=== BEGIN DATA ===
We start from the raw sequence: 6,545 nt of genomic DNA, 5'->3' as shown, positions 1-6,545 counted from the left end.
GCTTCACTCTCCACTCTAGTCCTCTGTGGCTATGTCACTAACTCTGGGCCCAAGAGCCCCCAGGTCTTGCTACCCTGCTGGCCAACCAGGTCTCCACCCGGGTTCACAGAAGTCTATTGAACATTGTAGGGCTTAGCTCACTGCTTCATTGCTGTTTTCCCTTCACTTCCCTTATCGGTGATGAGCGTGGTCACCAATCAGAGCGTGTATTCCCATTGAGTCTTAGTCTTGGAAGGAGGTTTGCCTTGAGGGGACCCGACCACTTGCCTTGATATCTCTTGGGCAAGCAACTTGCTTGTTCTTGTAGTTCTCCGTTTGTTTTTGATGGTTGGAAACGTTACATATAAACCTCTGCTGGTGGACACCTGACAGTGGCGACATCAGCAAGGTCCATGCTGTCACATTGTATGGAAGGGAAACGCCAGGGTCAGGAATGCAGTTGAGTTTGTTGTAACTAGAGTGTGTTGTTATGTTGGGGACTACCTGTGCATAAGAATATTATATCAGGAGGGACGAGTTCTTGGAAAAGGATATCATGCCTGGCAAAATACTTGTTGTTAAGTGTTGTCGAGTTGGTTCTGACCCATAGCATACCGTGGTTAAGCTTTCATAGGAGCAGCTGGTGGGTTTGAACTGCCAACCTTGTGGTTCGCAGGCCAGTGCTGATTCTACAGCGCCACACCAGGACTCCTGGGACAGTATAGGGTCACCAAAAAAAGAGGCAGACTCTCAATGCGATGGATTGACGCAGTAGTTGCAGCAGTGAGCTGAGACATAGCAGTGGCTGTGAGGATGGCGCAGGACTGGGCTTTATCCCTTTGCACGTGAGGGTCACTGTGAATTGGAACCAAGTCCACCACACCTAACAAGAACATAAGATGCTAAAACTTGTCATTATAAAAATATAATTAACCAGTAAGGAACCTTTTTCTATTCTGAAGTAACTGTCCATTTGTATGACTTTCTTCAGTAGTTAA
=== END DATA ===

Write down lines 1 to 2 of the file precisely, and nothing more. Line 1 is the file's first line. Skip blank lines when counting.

We start from the raw sequence: 6,545 nt of genomic DNA, 5'->3' as shown, positions 1-6,545 counted from the left end.
GCTTCACTCTCCACTCTAGTCCTCTGTGGCTATGTCACTAACTCTGGGCCCAAGAGCCCCCAGGTCTTGCTACCCTGCTGGCCAACCAGGTCTCCACCCGGGTTCACAGAAGTCTATTGAACATTGTAGGGCTTAGCTCACTGCTTCATTGCTGTTTTCCCTTCACTTCCCTTATCGGTGATGAGCGTGGTCACCAATCAGAGCGTGTATTCCCATTGAGTCTTAGTCTTGGAAGGAGGTTTGCCTTGAGGGGACCCGACCACTTGCCTTGATATCTCTTGGGCAAGCAACTTGCTTGTTCTTGTAGTTCTCCGTTTGTTTTTGATGGTTGGAAACGTTACATATAAACCTCTGCTGGTGGACACCTGACAGTGGCGACATCAGCAAGGTCCATGCTGTCACATTGTATGGAAGGGAAACGCCAGGGTCAGGAATGCAGTTGAGTTTGTTGTAACTAGAGTGTGTTGTTATGTTGGGGACTACCTGTGCATAAGAATATTATATCAGGAGGGACGAGTTCTTGGAAAAGGATATCATGCCTGGCAAAATACTTGTTGTTAAGTGTTGTCGAGTTGGTTCTGACCCATAGCATACCGTGGTTAAGCTTTCATAGGAGCAGCTGGTGGGTTTGAACTGCCAACCTTGTGGTTCGCAGGCCAGTGCTGATTCTACAGCGCCACACCAGGACTCCTGGGACAGTATAGGGTCACCAAAAAAAGAGGCAGACTCTCAATGCGATGGATTGACGCAGTAGTTGCAGCAGTGAGCTGAGACATAGCAGTGGCTGTGAGGATGGCGCAGGACTGGGCTTTATCCCTTTGCACGTGAGGGTCACTGTGAATTGGAACCAAGTCCACCACACCTAACAAGAACATAAGATGCTAAAACTTGTCATTATAAAAATATAATTAACCAGTAAGGAACCTTTTTCTATTCTGAAGTAACTGTCCATTTGTATGACTTTCTTCAGTAGTTAA